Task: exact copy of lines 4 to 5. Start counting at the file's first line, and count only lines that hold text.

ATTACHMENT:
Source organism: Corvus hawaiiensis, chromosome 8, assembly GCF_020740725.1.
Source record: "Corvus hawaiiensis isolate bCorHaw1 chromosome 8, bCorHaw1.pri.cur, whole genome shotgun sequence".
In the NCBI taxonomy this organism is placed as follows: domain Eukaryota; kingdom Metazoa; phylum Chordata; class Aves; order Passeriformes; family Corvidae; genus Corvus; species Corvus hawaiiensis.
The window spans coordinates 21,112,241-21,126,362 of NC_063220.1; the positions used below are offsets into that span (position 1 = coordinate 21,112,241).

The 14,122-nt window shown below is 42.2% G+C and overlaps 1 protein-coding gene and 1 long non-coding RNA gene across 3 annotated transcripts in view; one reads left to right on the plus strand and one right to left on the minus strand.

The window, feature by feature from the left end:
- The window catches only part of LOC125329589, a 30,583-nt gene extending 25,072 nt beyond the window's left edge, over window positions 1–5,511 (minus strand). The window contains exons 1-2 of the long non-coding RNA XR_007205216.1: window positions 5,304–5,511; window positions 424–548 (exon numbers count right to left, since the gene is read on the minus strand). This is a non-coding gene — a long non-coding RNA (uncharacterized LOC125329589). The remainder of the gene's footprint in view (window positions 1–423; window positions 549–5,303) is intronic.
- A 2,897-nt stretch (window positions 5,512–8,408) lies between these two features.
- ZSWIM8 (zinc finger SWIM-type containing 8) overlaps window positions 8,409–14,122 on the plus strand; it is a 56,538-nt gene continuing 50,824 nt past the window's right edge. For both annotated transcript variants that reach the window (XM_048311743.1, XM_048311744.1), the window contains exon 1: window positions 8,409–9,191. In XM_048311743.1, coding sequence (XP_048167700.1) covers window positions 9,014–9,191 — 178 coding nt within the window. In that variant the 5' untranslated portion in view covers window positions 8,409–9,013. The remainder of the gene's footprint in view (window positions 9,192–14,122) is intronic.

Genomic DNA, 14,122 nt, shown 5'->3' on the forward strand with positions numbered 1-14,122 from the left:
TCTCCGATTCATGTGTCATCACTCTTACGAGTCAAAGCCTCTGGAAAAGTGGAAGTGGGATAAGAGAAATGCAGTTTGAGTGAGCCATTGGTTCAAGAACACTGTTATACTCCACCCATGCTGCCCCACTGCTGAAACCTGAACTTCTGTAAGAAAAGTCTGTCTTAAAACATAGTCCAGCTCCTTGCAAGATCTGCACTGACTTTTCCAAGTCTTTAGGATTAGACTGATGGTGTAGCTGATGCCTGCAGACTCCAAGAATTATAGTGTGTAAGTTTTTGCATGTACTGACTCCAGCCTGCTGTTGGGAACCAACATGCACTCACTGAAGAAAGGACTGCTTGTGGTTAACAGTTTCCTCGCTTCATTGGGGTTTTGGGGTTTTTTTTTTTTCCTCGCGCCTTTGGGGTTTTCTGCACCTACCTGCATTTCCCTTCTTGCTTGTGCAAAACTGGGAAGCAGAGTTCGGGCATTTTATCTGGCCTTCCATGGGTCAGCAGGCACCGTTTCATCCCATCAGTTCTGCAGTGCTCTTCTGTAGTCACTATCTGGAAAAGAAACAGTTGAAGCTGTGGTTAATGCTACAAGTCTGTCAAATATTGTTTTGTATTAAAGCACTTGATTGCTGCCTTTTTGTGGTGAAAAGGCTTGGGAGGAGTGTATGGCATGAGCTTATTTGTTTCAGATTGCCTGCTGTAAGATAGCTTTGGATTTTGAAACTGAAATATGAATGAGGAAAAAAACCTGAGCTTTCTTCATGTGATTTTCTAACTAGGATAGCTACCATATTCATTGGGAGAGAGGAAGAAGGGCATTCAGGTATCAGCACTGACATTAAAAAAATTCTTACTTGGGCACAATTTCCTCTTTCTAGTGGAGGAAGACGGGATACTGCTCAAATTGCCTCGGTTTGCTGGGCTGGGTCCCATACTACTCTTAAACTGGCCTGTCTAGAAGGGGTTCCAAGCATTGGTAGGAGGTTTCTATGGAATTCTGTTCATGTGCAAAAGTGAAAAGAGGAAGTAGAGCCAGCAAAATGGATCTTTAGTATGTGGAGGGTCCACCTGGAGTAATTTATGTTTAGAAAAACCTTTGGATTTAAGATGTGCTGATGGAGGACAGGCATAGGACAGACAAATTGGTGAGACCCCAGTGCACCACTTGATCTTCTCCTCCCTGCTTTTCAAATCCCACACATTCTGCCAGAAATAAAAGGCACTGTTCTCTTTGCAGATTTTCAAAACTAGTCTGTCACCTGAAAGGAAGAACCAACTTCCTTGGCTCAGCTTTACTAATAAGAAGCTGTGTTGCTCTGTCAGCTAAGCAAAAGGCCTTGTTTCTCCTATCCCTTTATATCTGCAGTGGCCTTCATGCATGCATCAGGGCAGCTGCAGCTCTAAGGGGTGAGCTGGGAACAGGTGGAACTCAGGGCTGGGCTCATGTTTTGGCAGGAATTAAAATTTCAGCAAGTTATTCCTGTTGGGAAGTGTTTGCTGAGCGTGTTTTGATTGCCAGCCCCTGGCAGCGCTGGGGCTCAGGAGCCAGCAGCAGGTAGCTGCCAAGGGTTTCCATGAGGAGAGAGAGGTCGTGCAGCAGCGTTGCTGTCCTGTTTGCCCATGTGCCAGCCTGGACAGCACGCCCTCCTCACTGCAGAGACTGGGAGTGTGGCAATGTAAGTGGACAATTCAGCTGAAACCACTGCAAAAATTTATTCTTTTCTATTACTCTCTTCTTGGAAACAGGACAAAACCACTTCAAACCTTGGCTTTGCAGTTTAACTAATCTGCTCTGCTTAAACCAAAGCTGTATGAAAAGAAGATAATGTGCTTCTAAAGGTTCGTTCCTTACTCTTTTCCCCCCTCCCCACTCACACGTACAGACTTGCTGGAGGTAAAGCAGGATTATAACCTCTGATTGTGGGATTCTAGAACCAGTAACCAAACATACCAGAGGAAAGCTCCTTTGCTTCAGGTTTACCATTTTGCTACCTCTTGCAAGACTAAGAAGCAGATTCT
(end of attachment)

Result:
The window spans coordinates 21,112,241-21,126,362 of NC_063220.1; the positions used below are offsets into that span (position 1 = coordinate 21,112,241).

The 14,122-nt window shown below is 42.2% G+C and overlaps 1 protein-coding gene and 1 long non-coding RNA gene across 3 annotated transcripts in view; one reads left to right on the plus strand and one right to left on the minus strand.